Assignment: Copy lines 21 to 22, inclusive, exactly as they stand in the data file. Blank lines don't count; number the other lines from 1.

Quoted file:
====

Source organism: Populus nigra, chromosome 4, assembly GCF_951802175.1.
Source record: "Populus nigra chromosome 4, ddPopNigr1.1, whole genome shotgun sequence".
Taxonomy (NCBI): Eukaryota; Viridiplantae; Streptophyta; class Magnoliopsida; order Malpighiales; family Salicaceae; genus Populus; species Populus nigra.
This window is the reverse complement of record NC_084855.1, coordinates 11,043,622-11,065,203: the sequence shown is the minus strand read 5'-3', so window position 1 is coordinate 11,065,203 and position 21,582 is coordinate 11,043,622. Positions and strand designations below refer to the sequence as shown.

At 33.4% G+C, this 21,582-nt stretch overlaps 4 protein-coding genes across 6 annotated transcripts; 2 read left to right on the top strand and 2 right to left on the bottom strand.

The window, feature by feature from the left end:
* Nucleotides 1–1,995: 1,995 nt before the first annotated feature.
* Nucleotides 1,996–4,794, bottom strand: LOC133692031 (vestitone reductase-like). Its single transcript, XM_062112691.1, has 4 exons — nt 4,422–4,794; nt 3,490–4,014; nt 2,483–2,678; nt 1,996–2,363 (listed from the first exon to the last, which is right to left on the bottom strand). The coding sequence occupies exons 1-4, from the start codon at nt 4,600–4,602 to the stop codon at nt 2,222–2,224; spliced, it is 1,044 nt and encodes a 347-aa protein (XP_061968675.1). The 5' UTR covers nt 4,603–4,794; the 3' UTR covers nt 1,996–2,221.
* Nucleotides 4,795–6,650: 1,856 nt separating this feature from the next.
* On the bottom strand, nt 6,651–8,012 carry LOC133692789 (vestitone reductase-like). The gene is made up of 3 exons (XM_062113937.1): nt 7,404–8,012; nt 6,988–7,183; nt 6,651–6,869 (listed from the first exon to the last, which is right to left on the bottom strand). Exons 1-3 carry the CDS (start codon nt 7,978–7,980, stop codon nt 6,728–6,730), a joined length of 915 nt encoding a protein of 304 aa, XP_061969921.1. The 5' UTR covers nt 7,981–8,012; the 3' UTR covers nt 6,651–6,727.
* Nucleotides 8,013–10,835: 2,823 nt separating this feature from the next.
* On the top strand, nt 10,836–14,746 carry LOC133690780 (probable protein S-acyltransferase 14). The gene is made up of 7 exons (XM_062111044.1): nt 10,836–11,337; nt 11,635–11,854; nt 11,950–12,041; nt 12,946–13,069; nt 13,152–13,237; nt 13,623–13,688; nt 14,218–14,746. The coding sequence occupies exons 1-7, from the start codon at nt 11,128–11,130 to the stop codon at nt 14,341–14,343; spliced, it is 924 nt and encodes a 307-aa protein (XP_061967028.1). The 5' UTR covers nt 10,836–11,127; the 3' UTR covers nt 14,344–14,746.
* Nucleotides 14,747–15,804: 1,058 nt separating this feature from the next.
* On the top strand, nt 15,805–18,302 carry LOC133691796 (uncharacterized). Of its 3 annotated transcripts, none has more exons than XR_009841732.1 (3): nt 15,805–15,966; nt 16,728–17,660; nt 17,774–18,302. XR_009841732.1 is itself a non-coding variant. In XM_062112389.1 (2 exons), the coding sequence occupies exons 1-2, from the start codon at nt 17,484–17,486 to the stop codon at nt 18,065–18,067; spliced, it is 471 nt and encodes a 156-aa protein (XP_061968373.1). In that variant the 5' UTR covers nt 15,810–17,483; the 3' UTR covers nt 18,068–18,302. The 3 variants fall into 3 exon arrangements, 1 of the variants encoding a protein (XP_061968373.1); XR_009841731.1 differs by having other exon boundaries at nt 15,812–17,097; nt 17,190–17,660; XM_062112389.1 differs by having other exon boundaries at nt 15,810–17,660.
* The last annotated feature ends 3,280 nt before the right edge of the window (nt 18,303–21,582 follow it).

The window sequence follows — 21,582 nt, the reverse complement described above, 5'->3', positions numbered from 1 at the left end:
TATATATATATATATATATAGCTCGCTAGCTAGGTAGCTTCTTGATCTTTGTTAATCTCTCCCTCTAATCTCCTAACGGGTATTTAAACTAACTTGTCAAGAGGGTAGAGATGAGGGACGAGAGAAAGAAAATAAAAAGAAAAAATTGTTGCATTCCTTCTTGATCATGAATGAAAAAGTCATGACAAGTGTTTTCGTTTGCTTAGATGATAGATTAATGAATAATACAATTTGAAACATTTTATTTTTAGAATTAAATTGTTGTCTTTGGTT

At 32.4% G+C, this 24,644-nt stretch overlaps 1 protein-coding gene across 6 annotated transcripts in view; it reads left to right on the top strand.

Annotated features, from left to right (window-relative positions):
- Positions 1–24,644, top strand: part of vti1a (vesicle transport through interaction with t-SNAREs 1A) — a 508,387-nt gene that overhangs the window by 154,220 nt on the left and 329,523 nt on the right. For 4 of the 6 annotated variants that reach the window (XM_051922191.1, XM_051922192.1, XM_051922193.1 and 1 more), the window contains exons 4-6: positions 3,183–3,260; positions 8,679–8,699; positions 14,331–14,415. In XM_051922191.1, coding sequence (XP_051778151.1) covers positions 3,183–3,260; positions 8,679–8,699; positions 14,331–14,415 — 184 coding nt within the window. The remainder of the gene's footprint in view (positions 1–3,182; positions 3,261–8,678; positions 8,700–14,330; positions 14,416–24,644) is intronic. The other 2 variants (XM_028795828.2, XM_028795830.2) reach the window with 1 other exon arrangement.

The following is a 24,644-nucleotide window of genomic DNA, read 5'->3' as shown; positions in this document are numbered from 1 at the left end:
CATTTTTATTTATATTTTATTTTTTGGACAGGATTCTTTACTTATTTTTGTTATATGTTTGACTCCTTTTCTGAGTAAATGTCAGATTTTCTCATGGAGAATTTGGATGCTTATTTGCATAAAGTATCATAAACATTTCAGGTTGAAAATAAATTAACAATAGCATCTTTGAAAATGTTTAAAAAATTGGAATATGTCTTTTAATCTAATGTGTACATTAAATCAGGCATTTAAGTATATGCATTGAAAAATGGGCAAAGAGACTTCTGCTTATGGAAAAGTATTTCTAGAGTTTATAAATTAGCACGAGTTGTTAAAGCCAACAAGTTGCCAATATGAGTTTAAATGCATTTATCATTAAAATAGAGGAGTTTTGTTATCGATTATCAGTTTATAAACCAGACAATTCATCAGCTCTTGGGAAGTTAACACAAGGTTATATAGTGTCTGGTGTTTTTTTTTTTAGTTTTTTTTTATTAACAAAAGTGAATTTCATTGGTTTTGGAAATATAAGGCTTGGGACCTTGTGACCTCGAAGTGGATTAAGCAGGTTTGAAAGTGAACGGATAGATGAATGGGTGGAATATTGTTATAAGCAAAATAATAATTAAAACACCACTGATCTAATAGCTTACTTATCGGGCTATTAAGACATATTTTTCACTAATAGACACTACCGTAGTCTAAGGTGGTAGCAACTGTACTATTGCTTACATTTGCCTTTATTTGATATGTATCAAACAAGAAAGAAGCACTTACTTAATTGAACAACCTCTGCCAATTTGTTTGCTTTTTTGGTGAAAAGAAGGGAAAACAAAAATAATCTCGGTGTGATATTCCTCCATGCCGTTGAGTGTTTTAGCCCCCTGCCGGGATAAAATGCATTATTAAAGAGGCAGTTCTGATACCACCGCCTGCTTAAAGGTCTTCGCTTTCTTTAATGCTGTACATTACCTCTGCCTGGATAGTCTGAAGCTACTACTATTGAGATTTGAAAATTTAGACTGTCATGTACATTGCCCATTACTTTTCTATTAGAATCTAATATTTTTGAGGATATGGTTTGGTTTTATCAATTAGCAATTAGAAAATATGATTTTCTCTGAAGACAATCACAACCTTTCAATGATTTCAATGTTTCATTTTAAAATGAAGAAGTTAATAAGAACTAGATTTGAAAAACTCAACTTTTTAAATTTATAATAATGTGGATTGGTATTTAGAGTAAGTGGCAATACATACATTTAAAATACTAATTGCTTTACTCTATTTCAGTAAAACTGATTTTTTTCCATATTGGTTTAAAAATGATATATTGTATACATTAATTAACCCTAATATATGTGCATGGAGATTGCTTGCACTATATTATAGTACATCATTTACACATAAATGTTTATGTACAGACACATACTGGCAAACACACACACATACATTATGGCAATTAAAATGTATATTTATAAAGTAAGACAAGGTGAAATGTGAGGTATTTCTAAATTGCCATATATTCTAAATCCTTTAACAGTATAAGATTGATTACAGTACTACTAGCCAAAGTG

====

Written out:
The following is a 24,644-nucleotide window of genomic DNA, read 5'->3' as shown; positions in this document are numbered from 1 at the left end:
CATTTTTATTTATATTTTATTTTTTGGACAGGATTCTTTACTTATTTTTGTTATATGTTTGACTCCTTTTCTGAGTAAATGTCAGATTTTCTCATGGAGAATTTGGATGCTTATTTGCATAAAGTATCATAAACATTTCAGGTTGAAAATAAATTAACAATAGCATCTTTGAAAATGTTTAAAAAATTGGAATATGTCTTTTAATCTAATGTGTACATTAAATCAGGCATTTAAGTATATGCATTGAAAAATGGGCAAAGAGACTTCTGCTTATGGAAAAGTATTTCTAGAGTTTATAAATTAGCACGAGTTGTTAAAGCCAACAAGTTGCCAATATGAGTTTAAATGCATTTATCATTAAAATAGAGGAGTTTTGTTATCGATTATCAGTTTATAAACCAGACAATTCATCAGCTCTTGGGAAGTTAACACAAGGTTATATAGTGTCTGGTGTTTTTTTTTTTAGTTTTTTTTTATTAACAAAAGTGAATTTCATTGGTTTTGGAAATATAAGGCTTGGGACCTTGTGACCTCGAAGTGGATTAAGCAGGTTTGAAAGTGAACGGATAGATGAATGGGTGGAATATTGTTATAAGCAAAATAATAATTAAAACACCACTGATCTAATAGCTTACTTATCGGGCTATTAAGACATATTTTTCACTAATAGACACTACCGTAGTCTAAGGTGGTAGCAACTGTACTATTGCTTACATTTGCCTTTATTTGATATGTATCAAACAAGAAAGAAGCACTTACTTAATTGAACAACCTCTGCCAATTTGTTTGCTTTTTTGGTGAAAAGAAGGGAAAACAAAAATAATCTCGGTGTGATATTCCTCCATGCCGTTGAGTGTTTTAGCCCCCTGCCGGGATAAAATGCATTATTAAAGAGGCAGTTCTGATACCACCGCCTGCTTAAAGGTCTTCGCTTTCTTTAATGCTGTACATTACCTCTGCCTGGATAGTCTGAAGCTACTACTATTGAGATTTGAAAATTTAGACTGTCATGTACATTGCCCATTACTTTTCTATTAGAATCTAATATTTTTGAGGATATGGTTTGGTTTTATCAATTAGCAATTAGAAAATATGATTTTCTCTGAAGACAATCACAACCTTTCAATGATTTCAATGTTTCATTTTAAAATGAAGAAGTTAATAAGAACTAGATTTGAAAAACTCAACTTTTTAAATTTATAATAATGTGGATTGGTATTTAGAGTAAGTGGCAATACATACATTTAAAATACTAATTGCTTTACTCTATTTCAGTAAAACTGATTTTTTTCCATATTGGTTTAAAAATGATATATTGTATACATTAATTAACCCTAATATATGTGCATGGAGATTGCTTGCACTATATTATAGTACATCATTTACACATAAATGTTTATGTACAGACACATACTGGCAAACACACACACATACATTATGGCAATTAAAATGTATATTTATAAAGTAAGACAAGGTGAAATGTGAGGTATTTCTAAATTGCCATATATTCTAAATCCTTTAACAGTATAAGATTGATTACAGTACTACTAGCCAAAGTG